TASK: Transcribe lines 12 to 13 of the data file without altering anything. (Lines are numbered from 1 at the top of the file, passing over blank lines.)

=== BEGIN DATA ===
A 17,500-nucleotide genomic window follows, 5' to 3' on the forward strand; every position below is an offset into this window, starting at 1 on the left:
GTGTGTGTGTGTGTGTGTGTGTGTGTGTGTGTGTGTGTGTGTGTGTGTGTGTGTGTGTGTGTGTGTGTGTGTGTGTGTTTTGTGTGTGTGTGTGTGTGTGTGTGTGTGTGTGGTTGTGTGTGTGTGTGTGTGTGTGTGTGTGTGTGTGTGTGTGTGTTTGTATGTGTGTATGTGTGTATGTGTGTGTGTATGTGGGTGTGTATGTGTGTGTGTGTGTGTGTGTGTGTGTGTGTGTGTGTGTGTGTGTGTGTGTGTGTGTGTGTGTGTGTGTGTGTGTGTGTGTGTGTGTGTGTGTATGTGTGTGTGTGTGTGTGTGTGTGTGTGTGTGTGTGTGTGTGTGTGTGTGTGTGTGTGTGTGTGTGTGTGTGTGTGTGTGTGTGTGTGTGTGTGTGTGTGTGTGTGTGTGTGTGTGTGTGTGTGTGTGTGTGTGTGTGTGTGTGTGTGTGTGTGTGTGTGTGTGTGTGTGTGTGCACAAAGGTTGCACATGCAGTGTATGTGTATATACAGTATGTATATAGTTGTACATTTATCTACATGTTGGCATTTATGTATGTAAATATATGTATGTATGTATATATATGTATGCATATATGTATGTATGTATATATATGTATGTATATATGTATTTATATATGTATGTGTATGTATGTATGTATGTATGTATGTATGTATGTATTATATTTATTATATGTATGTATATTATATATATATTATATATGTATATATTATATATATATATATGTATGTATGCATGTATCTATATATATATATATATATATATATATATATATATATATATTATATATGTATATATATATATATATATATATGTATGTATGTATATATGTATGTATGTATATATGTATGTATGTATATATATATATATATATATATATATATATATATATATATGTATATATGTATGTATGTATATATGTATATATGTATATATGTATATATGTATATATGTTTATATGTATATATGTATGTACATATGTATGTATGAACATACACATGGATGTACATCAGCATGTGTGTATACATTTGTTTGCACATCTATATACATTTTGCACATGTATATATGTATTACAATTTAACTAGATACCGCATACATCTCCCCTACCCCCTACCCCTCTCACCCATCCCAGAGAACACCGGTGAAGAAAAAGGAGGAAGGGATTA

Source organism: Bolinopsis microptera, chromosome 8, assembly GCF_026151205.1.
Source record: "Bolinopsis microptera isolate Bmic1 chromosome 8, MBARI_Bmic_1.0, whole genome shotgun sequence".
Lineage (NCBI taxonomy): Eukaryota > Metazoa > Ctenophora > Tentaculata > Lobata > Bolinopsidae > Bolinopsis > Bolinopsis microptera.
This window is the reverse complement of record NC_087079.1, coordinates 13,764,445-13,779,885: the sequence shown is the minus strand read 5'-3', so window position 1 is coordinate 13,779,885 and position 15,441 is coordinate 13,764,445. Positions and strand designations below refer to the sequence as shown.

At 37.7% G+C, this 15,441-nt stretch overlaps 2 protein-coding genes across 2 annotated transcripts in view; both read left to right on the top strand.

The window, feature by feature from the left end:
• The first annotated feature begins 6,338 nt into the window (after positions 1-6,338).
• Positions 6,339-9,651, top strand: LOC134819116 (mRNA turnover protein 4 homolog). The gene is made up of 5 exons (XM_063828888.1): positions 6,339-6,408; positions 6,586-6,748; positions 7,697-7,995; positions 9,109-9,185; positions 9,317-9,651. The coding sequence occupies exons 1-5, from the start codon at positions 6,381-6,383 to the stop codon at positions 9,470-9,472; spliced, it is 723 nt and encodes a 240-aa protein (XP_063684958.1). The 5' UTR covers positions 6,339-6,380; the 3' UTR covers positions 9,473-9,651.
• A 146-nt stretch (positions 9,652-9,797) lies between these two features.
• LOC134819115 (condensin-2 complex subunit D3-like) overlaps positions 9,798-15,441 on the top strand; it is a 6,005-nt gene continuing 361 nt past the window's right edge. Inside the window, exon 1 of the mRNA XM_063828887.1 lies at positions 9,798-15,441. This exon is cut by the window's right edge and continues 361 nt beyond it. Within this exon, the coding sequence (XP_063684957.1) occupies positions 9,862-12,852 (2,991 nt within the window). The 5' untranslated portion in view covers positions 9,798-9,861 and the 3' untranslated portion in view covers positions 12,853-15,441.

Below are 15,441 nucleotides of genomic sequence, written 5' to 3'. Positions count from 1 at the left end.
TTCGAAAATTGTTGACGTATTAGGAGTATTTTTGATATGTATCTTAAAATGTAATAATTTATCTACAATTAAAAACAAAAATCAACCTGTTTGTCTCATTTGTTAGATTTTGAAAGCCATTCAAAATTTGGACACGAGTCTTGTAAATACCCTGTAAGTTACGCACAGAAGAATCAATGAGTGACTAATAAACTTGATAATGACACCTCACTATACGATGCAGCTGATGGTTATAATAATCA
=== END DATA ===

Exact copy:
• LOC134819115 (condensin-2 complex subunit D3-like) overlaps positions 9,798-15,441 on the top strand; it is a 6,005-nt gene continuing 361 nt past the window's right edge. Inside the window, exon 1 of the mRNA XM_063828887.1 lies at positions 9,798-15,441. This exon is cut by the window's right edge and continues 361 nt beyond it. Within this exon, the coding sequence (XP_063684957.1) occupies positions 9,862-12,852 (2,991 nt within the window). The 5' untranslated portion in view covers positions 9,798-9,861 and the 3' untranslated portion in view covers positions 12,853-15,441.

Below are 15,441 nucleotides of genomic sequence, written 5' to 3'. Positions count from 1 at the left end.